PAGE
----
Prolonged soil-saturation results in anaerobiosis leading to the formation of mobile ferrous iron. The migrating groundwater redistributes the iron throughout the soil profile. Subsequent drainage restores aerobic conditions, but some iron coatings on the minerals may have been entirely removed, leaving the grayish surface of the mineral grains exposed. During drainage, some areas around pores, cracks, and root channels become dry and aerated more quickly than the rest of the soil. Ferric iron precipitates in these places, forming reddish-brown spots. During periods of alternating wetting and drying cycles, such as seasonal high groundwater, ferrous iron does not transfer out of the soil profile entirely but moves over short distances only and precipitates during the drying phase. Such conditions are characterized by blotches of gray and reddish-brown soil colors occurring at the same depth. The longer the saturation period, the more pronounced the reduction process, and the grayer the soil becomes. This pattern of spots or blotches of different color or shades of color interspersed with the dominant color is called soil mottling.
A photo of soil mottling (Redoximorphic features) - click for larger image.
During the last 100 years, soil scientists used soil colors to predict the drainage status of a soil. Occurrence of gray colors at a particular depth marks the presence of elevated groundwater levels at that depth during part of the year. The grayish colors do not form rapidly but result from many cycles of soil saturation. Those colors are not easily obliterated; they serve as an almost permanent marker of the mean groundwater elevation at a site. Gray colors by themselves do not, however, indicate the duration of the anaerobic event, only that a water table exists there part of the year.
Munsell Color System
Soil colors are expressed in terms of hue, value, and chroma, in accordance with the standardized Munsell color system (Soil Survey Staff, 1951). Hue refers to the wavelength, value expresses the degree of lightness or darkness, whereas chroma notes the purity or strength of a particular color (Munsell, 1974). This system is used to describe the matrix or dominant soil color and the blotches of less-prevalent colors commonly called mottles.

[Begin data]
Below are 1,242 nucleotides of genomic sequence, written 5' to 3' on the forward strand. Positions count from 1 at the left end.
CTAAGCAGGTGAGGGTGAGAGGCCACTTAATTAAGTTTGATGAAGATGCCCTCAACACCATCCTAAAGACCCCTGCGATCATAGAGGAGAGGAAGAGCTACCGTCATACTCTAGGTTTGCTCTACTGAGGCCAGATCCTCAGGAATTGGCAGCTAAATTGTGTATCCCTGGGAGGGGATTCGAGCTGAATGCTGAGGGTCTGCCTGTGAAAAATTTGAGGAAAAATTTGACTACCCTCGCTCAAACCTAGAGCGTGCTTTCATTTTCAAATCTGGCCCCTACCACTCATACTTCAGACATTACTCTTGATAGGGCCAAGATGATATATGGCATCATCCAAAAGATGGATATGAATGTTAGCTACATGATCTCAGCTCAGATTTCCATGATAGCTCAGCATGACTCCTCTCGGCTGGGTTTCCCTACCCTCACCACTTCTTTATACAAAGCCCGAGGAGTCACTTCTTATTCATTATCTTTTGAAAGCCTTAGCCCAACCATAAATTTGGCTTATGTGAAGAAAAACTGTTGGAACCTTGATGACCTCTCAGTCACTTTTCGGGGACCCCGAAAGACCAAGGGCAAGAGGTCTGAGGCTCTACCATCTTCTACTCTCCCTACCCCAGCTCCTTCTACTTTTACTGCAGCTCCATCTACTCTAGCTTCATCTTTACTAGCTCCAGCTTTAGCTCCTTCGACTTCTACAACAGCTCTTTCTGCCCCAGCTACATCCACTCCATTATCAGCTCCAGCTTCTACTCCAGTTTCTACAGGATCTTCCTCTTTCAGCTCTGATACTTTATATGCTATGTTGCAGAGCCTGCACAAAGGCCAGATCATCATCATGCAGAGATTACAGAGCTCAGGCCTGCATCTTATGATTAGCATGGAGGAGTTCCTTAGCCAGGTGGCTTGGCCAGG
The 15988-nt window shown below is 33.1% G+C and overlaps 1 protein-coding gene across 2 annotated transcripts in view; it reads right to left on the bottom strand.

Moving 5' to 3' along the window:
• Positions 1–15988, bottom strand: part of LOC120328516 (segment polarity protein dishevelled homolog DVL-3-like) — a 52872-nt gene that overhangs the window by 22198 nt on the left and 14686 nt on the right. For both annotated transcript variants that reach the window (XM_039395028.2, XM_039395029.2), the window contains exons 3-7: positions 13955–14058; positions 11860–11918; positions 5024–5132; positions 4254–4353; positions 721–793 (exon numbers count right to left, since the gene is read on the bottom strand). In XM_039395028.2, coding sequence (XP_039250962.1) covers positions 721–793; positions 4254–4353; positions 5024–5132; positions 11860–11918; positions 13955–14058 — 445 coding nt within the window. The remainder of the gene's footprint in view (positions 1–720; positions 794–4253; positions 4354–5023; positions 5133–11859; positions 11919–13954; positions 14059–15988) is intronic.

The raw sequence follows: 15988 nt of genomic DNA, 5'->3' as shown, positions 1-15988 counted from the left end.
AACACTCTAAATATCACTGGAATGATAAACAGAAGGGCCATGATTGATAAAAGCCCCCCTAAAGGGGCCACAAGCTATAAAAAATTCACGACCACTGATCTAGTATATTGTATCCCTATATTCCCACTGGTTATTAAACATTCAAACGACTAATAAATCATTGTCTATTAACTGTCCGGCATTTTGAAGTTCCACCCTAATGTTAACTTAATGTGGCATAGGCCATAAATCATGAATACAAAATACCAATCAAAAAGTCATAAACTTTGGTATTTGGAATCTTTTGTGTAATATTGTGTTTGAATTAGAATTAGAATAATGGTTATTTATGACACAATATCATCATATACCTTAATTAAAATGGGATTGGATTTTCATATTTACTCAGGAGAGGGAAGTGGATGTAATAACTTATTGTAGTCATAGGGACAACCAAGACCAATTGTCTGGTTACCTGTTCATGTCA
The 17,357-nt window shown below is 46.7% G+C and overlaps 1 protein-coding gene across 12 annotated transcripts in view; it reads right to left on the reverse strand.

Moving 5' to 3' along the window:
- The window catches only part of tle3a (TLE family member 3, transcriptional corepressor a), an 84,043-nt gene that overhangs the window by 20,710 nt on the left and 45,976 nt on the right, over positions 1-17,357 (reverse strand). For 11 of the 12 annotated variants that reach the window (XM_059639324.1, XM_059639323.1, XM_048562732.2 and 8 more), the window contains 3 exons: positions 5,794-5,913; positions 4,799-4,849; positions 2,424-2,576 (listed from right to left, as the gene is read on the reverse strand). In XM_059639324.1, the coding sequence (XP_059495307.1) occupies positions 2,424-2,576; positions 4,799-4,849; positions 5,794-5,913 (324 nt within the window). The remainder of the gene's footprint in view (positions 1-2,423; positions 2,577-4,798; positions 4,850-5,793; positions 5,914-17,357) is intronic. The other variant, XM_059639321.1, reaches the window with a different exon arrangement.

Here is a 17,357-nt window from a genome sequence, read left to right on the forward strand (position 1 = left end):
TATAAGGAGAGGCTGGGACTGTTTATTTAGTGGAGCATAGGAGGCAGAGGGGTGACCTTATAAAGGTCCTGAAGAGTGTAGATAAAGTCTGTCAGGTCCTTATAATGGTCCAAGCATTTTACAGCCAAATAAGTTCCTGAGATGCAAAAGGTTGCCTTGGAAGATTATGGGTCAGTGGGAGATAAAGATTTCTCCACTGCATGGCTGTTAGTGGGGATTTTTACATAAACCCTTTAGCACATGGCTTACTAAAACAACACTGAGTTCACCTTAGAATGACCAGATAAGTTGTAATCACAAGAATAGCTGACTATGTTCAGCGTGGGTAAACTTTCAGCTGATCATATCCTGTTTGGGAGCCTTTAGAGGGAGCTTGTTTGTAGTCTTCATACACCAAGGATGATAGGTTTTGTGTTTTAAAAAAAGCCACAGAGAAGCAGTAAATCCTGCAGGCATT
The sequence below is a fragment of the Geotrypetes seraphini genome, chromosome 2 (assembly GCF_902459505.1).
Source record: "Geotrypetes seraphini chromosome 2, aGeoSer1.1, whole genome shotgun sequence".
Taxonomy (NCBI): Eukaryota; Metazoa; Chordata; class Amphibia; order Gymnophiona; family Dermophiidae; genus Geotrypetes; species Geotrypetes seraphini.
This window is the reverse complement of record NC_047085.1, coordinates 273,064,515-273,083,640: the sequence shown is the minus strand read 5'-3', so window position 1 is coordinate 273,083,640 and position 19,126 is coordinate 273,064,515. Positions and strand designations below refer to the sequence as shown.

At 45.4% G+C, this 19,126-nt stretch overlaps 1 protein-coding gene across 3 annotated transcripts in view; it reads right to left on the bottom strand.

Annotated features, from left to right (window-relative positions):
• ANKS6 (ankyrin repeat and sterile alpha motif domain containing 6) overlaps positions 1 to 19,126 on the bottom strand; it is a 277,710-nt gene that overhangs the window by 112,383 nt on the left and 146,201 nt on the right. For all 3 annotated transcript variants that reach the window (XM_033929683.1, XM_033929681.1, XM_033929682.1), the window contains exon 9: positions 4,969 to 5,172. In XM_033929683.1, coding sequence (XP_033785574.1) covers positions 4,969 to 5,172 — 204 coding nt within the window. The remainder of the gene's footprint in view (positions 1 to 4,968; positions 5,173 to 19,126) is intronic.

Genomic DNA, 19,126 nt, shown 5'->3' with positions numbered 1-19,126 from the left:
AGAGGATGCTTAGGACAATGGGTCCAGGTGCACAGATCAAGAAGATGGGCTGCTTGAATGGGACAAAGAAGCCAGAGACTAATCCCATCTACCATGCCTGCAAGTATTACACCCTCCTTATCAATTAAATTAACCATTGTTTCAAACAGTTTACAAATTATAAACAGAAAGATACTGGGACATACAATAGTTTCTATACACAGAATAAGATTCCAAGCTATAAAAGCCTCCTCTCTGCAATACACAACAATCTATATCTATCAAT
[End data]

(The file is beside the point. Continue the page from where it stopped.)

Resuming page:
10YR Munsell Page
Determining the Estimated Average Seasonal High Water Table
The presence of low chroma colors covering over 5% of the surface area exposed in a soil pit marks the level of the mean seasonal groundwater elevation in most New England soils-the Estimated Average Seasonal High Water Table (EASHWT). Low chroma colors result from reduction / oxidation cycles occurring over many years (generally in terms of centuries), which makes this estimation method a reliable and conservative indicator of maximum seasonal groundwater elevation. Occasionally, the groundwater may be found at shallower soil depths, but there is no scientifically sound method to assess accurately this highest-ever level. If that interval is short, aerobic soil conditions persist; consequently, no low chroma colors are formed.
Soil mottling within coarse textured sandy soils is typically less distinct and not as gray in color as those associated with finer textured soils. Interpreting the soil morphology within these areas is often more difficult. A soil feature unique to some coarse textured soils is a dark reddish or yellow layer often referred to as a rust line. This feature can form within the soil through two contrasting processes which may or may not be the result of a high water table. Those not associated with a water table may develop when percolating water is momentarily interrupted as it passes through different soil strata. This brief pause may cause dissolved iron within the water to precipitate out and over many years develop a bright red or yellow streak. This soil feature is common within some stratified sand and gravel deposits, and can often be observed on the sides of gravel pits high above any water table. This streaked or blotchy pattern of bright colors formed under aerobic soil conditions also is referred to as mottling.